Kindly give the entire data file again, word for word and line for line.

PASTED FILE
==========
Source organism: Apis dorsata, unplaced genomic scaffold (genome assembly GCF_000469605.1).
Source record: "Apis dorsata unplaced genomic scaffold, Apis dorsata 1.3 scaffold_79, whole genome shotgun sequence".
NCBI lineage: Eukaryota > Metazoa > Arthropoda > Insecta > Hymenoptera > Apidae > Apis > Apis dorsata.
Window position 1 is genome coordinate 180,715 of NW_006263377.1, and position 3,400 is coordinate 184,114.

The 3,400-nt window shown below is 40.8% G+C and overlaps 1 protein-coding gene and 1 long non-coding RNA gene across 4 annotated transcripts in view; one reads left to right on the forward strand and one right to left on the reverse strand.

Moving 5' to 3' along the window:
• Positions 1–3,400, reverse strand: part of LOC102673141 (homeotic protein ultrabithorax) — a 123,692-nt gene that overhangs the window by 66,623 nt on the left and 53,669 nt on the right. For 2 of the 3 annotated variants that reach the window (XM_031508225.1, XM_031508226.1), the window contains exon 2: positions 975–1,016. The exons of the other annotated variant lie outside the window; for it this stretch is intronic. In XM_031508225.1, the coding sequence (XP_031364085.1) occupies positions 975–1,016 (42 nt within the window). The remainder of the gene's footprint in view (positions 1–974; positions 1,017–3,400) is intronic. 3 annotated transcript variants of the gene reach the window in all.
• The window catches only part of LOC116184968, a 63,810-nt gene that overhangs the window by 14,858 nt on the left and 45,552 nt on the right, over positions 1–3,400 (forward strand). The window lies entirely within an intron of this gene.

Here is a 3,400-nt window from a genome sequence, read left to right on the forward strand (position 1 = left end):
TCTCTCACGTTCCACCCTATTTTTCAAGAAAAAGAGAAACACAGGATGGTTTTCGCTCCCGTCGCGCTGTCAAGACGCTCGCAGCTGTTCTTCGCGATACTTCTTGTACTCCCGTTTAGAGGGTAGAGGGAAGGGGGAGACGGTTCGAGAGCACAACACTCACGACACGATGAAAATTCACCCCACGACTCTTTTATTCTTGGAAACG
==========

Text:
Source organism: Apis dorsata, unplaced genomic scaffold (genome assembly GCF_000469605.1).
Source record: "Apis dorsata unplaced genomic scaffold, Apis dorsata 1.3 scaffold_79, whole genome shotgun sequence".
NCBI lineage: Eukaryota > Metazoa > Arthropoda > Insecta > Hymenoptera > Apidae > Apis > Apis dorsata.
Window position 1 is genome coordinate 180,715 of NW_006263377.1, and position 3,400 is coordinate 184,114.

The 3,400-nt window shown below is 40.8% G+C and overlaps 1 protein-coding gene and 1 long non-coding RNA gene across 4 annotated transcripts in view; one reads left to right on the forward strand and one right to left on the reverse strand.

Moving 5' to 3' along the window:
• Positions 1–3,400, reverse strand: part of LOC102673141 (homeotic protein ultrabithorax) — a 123,692-nt gene that overhangs the window by 66,623 nt on the left and 53,669 nt on the right. For 2 of the 3 annotated variants that reach the window (XM_031508225.1, XM_031508226.1), the window contains exon 2: positions 975–1,016. The exons of the other annotated variant lie outside the window; for it this stretch is intronic. In XM_031508225.1, the coding sequence (XP_031364085.1) occupies positions 975–1,016 (42 nt within the window). The remainder of the gene's footprint in view (positions 1–974; positions 1,017–3,400) is intronic. 3 annotated transcript variants of the gene reach the window in all.
• The window catches only part of LOC116184968, a 63,810-nt gene that overhangs the window by 14,858 nt on the left and 45,552 nt on the right, over positions 1–3,400 (forward strand). The window lies entirely within an intron of this gene.

Here is a 3,400-nt window from a genome sequence, read left to right on the forward strand (position 1 = left end):
TCTCTCACGTTCCACCCTATTTTTCAAGAAAAAGAGAAACACAGGATGGTTTTCGCTCCCGTCGCGCTGTCAAGACGCTCGCAGCTGTTCTTCGCGATACTTCTTGTACTCCCGTTTAGAGGGTAGAGGGAAGGGGGAGACGGTTCGAGAGCACAACACTCACGACACGATGAAAATTCACCCCACGACTCTTTTATTCTTGGAAACG